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May 25, 2009

GovernmentNews

EPHC falls short of local government expectations

Local government is disappointed that federal, state and territory environment ministers have failed to progress its proposed national container deposit scheme.

Local Government Association of NSW president Cr Genia McCaffery said local government was “clearly disappointed” that the Environment Protection and Heritage Council (EPHC) did not deliver immediate plans to introduce a national container deposit legislation (CDL).

“We were hoping that we would get some clear directions from that meeting that they would move towards a federal CDL scheme,” Cr McCaffery told GovernmentNews.

“However, it is good that they are going to do further work in terms of the financial liability.

“There’s a bit of disappointment, but we’re at least glad that they’ll continue to consider it.”

She said a national container deposit scheme would ensure that councils and communities were not burdened with the responsibility of cleaning up beverage containers in the waste stream.

“It also ensures, like it does in South Australia, that you get very high recycling rates,” Cr McCaffery added.

“We believe both from an environmental point of view and from a cost to the community point of view CDL is the scheme that the Federal Government should be pushing at a federal level and we’ll keep on lobbying for that.”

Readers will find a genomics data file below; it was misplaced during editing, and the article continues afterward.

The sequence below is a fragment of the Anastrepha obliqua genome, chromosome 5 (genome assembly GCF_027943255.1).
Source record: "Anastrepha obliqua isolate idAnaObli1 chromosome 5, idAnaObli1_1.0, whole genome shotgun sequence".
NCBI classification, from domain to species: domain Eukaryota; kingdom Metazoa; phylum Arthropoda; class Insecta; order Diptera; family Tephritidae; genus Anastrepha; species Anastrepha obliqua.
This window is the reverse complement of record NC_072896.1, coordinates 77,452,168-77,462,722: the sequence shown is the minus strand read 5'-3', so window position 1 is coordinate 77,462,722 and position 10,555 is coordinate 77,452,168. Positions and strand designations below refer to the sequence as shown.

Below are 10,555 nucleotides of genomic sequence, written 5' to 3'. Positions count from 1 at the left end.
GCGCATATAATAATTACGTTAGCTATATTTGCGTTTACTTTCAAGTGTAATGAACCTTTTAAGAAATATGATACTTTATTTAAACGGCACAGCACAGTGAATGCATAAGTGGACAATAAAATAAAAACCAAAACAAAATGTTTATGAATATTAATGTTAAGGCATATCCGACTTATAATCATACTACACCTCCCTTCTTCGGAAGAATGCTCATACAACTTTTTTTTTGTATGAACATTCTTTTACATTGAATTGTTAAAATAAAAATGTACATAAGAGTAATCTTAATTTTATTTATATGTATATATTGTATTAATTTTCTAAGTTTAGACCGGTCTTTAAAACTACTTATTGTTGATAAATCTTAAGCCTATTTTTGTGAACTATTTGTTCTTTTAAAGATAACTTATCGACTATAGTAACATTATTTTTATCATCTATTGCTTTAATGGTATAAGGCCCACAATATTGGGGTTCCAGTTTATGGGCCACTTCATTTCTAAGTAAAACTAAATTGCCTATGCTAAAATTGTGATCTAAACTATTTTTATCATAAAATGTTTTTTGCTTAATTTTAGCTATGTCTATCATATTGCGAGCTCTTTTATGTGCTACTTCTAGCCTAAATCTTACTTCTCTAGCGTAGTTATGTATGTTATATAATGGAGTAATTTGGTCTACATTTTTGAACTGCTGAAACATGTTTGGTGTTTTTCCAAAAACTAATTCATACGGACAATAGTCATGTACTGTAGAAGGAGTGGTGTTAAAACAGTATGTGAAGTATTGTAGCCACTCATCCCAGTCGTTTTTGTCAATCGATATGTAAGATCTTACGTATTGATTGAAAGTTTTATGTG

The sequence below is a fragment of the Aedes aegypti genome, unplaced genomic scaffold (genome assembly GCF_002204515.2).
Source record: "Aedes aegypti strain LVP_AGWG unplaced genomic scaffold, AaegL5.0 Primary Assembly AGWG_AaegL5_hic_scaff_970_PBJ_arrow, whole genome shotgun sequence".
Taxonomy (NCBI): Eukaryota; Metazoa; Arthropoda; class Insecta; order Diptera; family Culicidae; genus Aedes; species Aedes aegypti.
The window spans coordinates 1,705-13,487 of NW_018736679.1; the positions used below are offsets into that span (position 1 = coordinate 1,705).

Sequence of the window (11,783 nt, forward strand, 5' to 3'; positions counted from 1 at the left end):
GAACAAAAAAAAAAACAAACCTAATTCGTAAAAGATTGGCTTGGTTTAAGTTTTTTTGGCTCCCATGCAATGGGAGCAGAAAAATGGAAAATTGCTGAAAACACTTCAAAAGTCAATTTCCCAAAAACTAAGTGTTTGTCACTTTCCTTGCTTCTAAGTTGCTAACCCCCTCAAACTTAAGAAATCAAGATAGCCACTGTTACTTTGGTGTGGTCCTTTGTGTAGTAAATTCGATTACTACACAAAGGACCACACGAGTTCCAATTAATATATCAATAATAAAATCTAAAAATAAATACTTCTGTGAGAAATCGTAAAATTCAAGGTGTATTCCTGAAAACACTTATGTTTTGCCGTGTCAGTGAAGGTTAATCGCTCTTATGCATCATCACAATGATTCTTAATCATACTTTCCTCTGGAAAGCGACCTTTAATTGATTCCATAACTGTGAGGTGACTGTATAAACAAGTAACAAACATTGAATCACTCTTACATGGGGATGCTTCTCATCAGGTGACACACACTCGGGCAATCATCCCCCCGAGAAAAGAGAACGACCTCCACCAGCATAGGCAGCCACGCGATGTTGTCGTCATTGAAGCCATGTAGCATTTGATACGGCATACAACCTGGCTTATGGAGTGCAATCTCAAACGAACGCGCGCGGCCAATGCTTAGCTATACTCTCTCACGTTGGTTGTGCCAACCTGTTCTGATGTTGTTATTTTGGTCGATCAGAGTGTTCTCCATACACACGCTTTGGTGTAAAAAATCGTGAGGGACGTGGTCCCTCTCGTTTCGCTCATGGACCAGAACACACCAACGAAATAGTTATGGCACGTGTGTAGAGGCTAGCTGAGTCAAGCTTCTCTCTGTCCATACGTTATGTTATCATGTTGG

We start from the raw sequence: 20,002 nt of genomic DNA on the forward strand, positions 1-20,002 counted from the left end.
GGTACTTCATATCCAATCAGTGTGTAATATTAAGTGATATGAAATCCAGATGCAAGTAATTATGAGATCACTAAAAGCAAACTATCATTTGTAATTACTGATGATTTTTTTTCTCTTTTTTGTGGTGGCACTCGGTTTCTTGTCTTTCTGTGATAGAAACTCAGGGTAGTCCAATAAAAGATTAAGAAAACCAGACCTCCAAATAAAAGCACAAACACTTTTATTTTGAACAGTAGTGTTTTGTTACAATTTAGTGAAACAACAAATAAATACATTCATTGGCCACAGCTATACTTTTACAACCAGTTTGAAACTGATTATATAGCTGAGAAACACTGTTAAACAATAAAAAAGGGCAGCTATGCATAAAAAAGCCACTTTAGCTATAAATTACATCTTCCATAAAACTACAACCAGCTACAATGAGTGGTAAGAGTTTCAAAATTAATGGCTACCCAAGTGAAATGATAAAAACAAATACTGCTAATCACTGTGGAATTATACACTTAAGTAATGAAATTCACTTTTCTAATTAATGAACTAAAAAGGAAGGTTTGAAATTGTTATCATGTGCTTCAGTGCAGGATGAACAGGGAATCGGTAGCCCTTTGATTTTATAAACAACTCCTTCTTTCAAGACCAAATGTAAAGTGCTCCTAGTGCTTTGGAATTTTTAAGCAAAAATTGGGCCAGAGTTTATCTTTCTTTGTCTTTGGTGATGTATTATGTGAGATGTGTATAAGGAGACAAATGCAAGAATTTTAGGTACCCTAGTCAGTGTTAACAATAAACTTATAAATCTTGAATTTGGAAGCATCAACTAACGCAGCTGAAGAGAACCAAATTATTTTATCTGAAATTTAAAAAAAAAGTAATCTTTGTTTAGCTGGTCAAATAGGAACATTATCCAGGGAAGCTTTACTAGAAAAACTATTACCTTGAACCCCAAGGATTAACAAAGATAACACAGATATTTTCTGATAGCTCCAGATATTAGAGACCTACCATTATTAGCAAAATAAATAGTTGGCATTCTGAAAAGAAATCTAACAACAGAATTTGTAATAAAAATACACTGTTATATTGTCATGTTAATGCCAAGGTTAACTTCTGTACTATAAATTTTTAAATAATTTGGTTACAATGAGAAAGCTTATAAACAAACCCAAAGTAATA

The Local Government and Shires Associations of NSW will continue to work with the Total Environment Centre and Clean Up Australia, partners in the Boomerang Alliance, to progress a national container deposit scheme.

According to the Alliance, CDL would prompt the beverage container industry to take responsibility for product disposal.

Through attaching a value of 10 cents to drink containers, the scheme can potentially guarantee recycling rates of between 70 to 85 per cent. Recycling rates outside of South Australia are currently 50 per cent or less.

Councils welcome e-waste scheme

Local government applauded the EPHC commitment to introduce a national e-waste recycling scheme.

Cr McCaffery said for too long councils and communities had been “picking up the mess” of e-waste.

“Councils have had collection days where it costs us to get the material recycled,” she said.

“What’s really important about the e-waste scheme is that it actually has the support of the producers.

“Extended Producer Responsibility is the way forward.”

The Australian Local Government Association (ALGA) has welcomed the Federal Government’s “increased engagement on waste policy” and has encouraged federal, state and territory environment ministers to “maintain the momentum”.

http://www.governmentnews.com.au/2009/05/25/article/EPHC-falls-short-of-local-government-expectations/UAQBJRWUAQ.html


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